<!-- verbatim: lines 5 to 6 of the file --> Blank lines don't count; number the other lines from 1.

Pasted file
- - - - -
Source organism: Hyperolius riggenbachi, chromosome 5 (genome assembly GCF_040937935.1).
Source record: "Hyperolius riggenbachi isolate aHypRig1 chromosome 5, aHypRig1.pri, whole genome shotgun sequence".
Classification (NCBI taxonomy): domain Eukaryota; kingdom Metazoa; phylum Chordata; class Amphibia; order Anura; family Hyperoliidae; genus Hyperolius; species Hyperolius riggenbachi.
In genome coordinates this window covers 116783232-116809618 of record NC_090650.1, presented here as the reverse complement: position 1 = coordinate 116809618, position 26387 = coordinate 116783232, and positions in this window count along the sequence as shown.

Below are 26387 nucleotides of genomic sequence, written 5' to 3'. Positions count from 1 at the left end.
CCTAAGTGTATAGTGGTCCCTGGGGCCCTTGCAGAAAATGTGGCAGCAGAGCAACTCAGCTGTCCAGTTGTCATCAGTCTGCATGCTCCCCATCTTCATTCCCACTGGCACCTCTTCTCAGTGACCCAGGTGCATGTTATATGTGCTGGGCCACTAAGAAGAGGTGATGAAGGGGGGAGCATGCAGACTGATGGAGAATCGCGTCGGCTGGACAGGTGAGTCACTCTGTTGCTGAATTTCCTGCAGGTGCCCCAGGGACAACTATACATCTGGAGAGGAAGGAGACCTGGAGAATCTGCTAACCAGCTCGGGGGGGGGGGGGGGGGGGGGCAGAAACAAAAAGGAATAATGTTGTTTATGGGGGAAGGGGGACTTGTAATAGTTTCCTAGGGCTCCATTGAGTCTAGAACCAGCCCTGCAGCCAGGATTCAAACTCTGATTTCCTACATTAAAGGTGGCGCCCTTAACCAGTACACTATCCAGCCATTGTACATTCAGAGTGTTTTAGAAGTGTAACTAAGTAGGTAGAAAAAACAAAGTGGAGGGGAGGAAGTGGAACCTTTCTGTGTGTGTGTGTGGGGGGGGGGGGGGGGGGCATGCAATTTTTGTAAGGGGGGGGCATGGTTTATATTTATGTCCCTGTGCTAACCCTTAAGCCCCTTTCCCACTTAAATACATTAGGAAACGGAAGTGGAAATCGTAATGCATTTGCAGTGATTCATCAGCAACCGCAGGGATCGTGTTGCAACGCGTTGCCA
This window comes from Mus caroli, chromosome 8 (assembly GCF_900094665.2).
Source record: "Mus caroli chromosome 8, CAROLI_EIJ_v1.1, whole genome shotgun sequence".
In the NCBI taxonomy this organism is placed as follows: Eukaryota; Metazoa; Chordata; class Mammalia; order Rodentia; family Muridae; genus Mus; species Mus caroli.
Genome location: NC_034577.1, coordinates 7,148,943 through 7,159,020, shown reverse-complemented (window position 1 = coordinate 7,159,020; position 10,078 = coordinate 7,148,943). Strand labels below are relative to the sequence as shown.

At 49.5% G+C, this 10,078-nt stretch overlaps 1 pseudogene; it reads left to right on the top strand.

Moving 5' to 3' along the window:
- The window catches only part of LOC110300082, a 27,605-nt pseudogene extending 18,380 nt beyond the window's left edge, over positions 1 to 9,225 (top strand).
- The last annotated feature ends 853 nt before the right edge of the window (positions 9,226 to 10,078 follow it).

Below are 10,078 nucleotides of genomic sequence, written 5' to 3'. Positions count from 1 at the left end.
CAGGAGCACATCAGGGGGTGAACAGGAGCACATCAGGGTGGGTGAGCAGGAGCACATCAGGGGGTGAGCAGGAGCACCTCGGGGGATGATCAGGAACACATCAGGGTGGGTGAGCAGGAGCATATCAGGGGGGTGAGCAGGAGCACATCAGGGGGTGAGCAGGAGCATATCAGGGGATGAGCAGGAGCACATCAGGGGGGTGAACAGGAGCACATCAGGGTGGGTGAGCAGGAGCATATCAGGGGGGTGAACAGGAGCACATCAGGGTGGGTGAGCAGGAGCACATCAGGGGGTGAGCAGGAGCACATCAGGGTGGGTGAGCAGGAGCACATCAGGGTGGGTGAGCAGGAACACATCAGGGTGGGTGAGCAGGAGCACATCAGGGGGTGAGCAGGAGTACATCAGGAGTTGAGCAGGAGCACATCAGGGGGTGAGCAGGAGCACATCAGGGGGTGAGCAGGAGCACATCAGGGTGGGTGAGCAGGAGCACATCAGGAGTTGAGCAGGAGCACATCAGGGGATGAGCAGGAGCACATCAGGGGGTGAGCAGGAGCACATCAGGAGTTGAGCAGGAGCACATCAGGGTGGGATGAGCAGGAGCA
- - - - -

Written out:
Below are 26387 nucleotides of genomic sequence, written 5' to 3'. Positions count from 1 at the left end.
CCTAAGTGTATAGTGGTCCCTGGGGCCCTTGCAGAAAATGTGGCAGCAGAGCAACTCAGCTGTCCAGTTGTCATCAGTCTGCATGCTCCCCATCTTCATTCCCACTGGCACCTCTTCTCAGTGACCCAGGTGCATGTTATATGTGCTGGGCCACTAAGAAGAGGTGATGAAGGGGGGAGCATGCAGACTGATGGAGAATCGCGTCGGCTGGACAGGTGAGTCACTCTGTTGCTGAATTTCCTGCAGGTGCCCCAGGGACAACTATACATCTGGAGAGGAAGGAGACCTGGAGAATCTGCTAACCAGCTCGGGGGGGGGGGGGGGGGGGGGCAGAAACAAAAAGGAATAATGTTGTTTATGGGGGAAGGGGGACTTGTAATAGTTTCCTAGGGCTCCATTGAGTCTAGAACCAGCCCTGCAGCCAGGATTCAAACTCTGATTTCCTACATTAAAGGTGGCGCCCTTAACCAGTACACTATCCAGCCATTGTACATTCAGAGTGTTTTAGAAGTGTAACTAAGTAGGTAGAAAAAACAAAGTGGAGGGGAGGAAGTGGAACCTTTCTGTGTGTGTGTGTGGGGGGGGGGGGGGGGGGCATGCAATTTTTGTAAGGGGGGGGCATGGTTTATATTTATGTCCCTGTGCTAACCCTTAAGCCCCTTTCCCACTTAAATACATTAGGAAACGGAAGTGGAAATCGTAATGCATTTGCAGTGATTCATCAGCAACCGCAGGGATCGTGTTGCAACGCGTTGCCA